Sunday, September 5, 2010

Whitewater September 4th 2010, 1:00 PM

Again, an adult style hike. And again, a plane flew overhead right on cue which caused park naturalist Dave Palmquist who joined us for the hike to enquire if I called that plane in on purpose. Dave has bee such a great help in making this hike happen and I have learned quite a bit from his advice about how to run a hike in general and even learned a thing or two about how to run my listening hike so I was really glad to have him along to actually hear what we had been collaborating on for the past few months. Also on the hike was Jennifer from the park office and two couples, one camping in the park and one from St. Charles where my friend Laura at Hava Java is really talking up the hike to the whole town.

Planes were quite the common thread in this hike flying overhead and sometimes mixing with the wind and water below. At one point after the first bridge where we stopped to listen to the water features both to the right and left of us, a plane flew overhead as crickets on both sides made rising and disappearing drone sounds making a unique and beautiful three dimensional sonic mix. When we reached the turn around point, a plane flying overhead framed the sound of the wind and a creaking tree as well as birds chattering in the distance. Then, as we made the return trek and the sound of distant drums became more and more apparent, the sound of another over flying plane framed the steady crescendo of the drum as we walked closer and closer and almost at times disguised it as we rounded the corner into the main valley.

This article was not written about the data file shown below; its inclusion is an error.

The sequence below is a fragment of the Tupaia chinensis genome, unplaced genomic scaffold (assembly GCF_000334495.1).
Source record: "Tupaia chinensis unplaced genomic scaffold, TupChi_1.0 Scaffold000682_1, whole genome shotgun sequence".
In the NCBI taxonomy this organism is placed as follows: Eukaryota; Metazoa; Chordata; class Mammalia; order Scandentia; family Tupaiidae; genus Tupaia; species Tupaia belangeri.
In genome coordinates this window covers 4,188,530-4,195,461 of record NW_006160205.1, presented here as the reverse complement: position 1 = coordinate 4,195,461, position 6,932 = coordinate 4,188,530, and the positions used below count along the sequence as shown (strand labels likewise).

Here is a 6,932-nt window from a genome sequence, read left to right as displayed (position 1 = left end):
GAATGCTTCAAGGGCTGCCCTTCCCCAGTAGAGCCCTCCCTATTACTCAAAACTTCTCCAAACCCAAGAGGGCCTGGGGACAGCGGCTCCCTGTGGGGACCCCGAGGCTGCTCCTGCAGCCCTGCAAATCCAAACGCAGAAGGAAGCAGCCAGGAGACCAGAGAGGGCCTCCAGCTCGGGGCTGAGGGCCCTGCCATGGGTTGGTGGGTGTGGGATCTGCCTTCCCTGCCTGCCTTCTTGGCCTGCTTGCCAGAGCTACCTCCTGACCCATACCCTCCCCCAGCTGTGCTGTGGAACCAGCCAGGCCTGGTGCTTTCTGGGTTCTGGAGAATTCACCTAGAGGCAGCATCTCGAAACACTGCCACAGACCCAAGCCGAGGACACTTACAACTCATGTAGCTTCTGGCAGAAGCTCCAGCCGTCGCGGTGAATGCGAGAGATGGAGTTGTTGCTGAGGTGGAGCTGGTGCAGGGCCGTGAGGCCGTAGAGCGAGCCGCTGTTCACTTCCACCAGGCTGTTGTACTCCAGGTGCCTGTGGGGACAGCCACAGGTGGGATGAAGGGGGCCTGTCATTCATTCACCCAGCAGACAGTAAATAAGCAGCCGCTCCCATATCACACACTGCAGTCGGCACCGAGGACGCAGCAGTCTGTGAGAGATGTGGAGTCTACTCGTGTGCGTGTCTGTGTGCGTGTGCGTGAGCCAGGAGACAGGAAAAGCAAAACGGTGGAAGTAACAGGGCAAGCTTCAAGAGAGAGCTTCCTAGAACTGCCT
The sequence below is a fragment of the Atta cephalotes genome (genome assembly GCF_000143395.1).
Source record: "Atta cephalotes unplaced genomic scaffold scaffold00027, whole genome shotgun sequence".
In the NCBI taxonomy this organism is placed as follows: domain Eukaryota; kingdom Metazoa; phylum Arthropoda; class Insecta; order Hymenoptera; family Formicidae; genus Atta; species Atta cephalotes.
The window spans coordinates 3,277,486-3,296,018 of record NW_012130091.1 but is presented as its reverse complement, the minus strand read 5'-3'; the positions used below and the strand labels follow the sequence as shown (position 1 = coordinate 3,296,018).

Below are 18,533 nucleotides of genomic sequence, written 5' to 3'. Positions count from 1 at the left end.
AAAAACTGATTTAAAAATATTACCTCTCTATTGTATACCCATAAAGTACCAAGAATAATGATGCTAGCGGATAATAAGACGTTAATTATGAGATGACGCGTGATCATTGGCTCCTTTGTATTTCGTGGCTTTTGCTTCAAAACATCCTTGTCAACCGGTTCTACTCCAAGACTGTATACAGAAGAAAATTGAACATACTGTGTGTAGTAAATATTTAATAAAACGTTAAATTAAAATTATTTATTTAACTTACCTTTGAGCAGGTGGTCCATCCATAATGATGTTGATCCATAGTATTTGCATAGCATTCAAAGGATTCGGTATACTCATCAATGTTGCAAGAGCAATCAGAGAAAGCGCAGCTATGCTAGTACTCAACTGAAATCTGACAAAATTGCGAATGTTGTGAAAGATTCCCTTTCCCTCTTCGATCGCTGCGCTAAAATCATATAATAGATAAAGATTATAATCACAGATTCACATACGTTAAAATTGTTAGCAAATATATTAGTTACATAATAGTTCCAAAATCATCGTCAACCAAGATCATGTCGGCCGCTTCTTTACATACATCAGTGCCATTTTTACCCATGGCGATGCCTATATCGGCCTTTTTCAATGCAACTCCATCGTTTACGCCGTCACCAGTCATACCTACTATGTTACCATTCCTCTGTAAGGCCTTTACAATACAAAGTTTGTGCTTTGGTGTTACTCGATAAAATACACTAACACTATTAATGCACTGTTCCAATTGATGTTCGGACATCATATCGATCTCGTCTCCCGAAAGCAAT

Though it is hard for me to gauge how the sounds in the valley fit together as the hikers sit at inspiration point (you cannot really hear the reverberations from the vantage point of the drums) I think they got an extra interesting improvisation and it seems we are starting to kind of "respond" to one another often slightly imitiating each others sounds from iteration to iterations giving the same sounds to activate different parts of the valley. This is especially interesting form me since I cannot hear the farthest drummer when I play and I know she can't hear me however, I think we are communicating in a way through the middle drummer who we can each imitate and who can imitate each of us.

In any case, the audience was very pleased with what they heard and I think that we finally hit the mark. Amazing what you can do with an amature french horn player and someone who has absolutely no background in music such as the two volunteers who are joining me on this leg of the song path. We are engaging in free improvisation in a giant valley.


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